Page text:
Populism

A Political Anthropology Approach

in Public Anthropologist
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This essay critically reviews Jan-Werner Müller’s What is Populism and its application in the Indian debate to show the efficacy and limits of his exposition. It focuses on three points: elision of subjectivity of those who are targets of populism, neglect of religion as a key factor in populist mobilizations, and the near desertion of International Relations in accounting for populism. These points are discussed by drawing, inter alia, on contemporary Indian populism, especially related to pluralism, a concept that Müller insightfully foregrounds as central to populism. It is hoped that a political-anthropological approach to populism will enrich its theoretical understanding beyond disciplinary and spatial grooves.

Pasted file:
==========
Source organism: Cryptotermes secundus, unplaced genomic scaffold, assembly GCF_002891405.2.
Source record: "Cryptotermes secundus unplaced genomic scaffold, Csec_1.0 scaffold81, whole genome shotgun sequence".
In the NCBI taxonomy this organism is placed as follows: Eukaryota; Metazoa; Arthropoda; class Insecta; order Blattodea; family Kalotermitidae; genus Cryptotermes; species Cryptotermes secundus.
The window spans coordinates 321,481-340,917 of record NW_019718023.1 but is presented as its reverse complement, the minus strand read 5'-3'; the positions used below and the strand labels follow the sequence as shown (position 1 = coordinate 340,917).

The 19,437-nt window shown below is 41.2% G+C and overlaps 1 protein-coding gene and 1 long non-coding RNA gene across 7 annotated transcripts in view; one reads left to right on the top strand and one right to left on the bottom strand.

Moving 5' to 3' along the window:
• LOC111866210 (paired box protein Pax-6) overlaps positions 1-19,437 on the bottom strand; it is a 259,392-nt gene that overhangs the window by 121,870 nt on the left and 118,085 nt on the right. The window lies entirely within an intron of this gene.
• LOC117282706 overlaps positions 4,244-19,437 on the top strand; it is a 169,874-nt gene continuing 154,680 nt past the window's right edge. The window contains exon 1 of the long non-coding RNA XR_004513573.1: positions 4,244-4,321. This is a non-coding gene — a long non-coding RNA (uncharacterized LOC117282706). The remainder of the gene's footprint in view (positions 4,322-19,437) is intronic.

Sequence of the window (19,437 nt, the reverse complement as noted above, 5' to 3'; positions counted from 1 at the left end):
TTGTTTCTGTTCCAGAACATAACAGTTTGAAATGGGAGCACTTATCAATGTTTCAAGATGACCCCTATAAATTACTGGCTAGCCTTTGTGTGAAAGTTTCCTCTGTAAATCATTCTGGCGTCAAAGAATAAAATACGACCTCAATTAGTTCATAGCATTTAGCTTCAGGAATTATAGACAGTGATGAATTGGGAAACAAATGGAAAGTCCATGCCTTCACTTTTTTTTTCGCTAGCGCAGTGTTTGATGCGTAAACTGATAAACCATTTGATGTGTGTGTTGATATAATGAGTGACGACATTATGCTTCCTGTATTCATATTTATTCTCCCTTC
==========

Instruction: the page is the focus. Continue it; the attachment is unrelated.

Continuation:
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    Photo of Junaid “lynched on a train, moments before his death”56, 57

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    A billboard in Calicut, Kerala, in 2013 in which Modi invokes the divine-national power (lion, the vehicle of “warrior goddess” Durga visualized as mother India)69 and Vivekananda, a modern hyper-nationalist icon for Hindus across party lines.

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